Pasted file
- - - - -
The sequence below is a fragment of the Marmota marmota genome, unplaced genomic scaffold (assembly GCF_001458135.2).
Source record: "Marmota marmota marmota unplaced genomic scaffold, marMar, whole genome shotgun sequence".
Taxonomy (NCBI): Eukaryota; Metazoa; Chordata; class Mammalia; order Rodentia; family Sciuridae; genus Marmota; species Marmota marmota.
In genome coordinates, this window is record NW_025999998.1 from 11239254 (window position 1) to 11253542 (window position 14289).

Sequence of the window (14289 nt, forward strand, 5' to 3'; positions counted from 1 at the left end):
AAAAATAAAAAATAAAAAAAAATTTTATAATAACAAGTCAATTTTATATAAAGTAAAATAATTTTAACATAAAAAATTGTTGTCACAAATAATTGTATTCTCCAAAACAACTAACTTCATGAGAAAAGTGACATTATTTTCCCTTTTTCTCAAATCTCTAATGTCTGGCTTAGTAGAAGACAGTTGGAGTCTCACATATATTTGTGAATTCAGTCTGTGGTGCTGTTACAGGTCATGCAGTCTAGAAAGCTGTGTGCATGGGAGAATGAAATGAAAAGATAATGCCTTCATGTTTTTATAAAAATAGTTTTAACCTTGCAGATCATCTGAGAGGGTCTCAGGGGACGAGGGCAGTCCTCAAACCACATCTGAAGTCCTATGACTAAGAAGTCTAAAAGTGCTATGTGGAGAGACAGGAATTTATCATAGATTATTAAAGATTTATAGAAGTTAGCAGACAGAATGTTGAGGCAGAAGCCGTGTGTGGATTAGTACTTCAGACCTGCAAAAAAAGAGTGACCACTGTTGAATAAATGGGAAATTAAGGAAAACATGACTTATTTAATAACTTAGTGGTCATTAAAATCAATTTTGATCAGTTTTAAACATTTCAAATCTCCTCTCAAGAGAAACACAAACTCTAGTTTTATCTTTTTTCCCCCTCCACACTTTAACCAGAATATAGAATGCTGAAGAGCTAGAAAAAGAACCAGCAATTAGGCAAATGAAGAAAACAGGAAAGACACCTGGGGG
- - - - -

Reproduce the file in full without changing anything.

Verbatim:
The sequence below is a fragment of the Marmota marmota genome, unplaced genomic scaffold (assembly GCF_001458135.2).
Source record: "Marmota marmota marmota unplaced genomic scaffold, marMar, whole genome shotgun sequence".
Taxonomy (NCBI): Eukaryota; Metazoa; Chordata; class Mammalia; order Rodentia; family Sciuridae; genus Marmota; species Marmota marmota.
In genome coordinates, this window is record NW_025999998.1 from 11239254 (window position 1) to 11253542 (window position 14289).

Sequence of the window (14289 nt, forward strand, 5' to 3'; positions counted from 1 at the left end):
AAAAATAAAAAATAAAAAAAAATTTTATAATAACAAGTCAATTTTATATAAAGTAAAATAATTTTAACATAAAAAATTGTTGTCACAAATAATTGTATTCTCCAAAACAACTAACTTCATGAGAAAAGTGACATTATTTTCCCTTTTTCTCAAATCTCTAATGTCTGGCTTAGTAGAAGACAGTTGGAGTCTCACATATATTTGTGAATTCAGTCTGTGGTGCTGTTACAGGTCATGCAGTCTAGAAAGCTGTGTGCATGGGAGAATGAAATGAAAAGATAATGCCTTCATGTTTTTATAAAAATAGTTTTAACCTTGCAGATCATCTGAGAGGGTCTCAGGGGACGAGGGCAGTCCTCAAACCACATCTGAAGTCCTATGACTAAGAAGTCTAAAAGTGCTATGTGGAGAGACAGGAATTTATCATAGATTATTAAAGATTTATAGAAGTTAGCAGACAGAATGTTGAGGCAGAAGCCGTGTGTGGATTAGTACTTCAGACCTGCAAAAAAAGAGTGACCACTGTTGAATAAATGGGAAATTAAGGAAAACATGACTTATTTAATAACTTAGTGGTCATTAAAATCAATTTTGATCAGTTTTAAACATTTCAAATCTCCTCTCAAGAGAAACACAAACTCTAGTTTTATCTTTTTTCCCCCTCCACACTTTAACCAGAATATAGAATGCTGAAGAGCTAGAAAAAGAACCAGCAATTAGGCAAATGAAGAAAACAGGAAAGACACCTGGGGG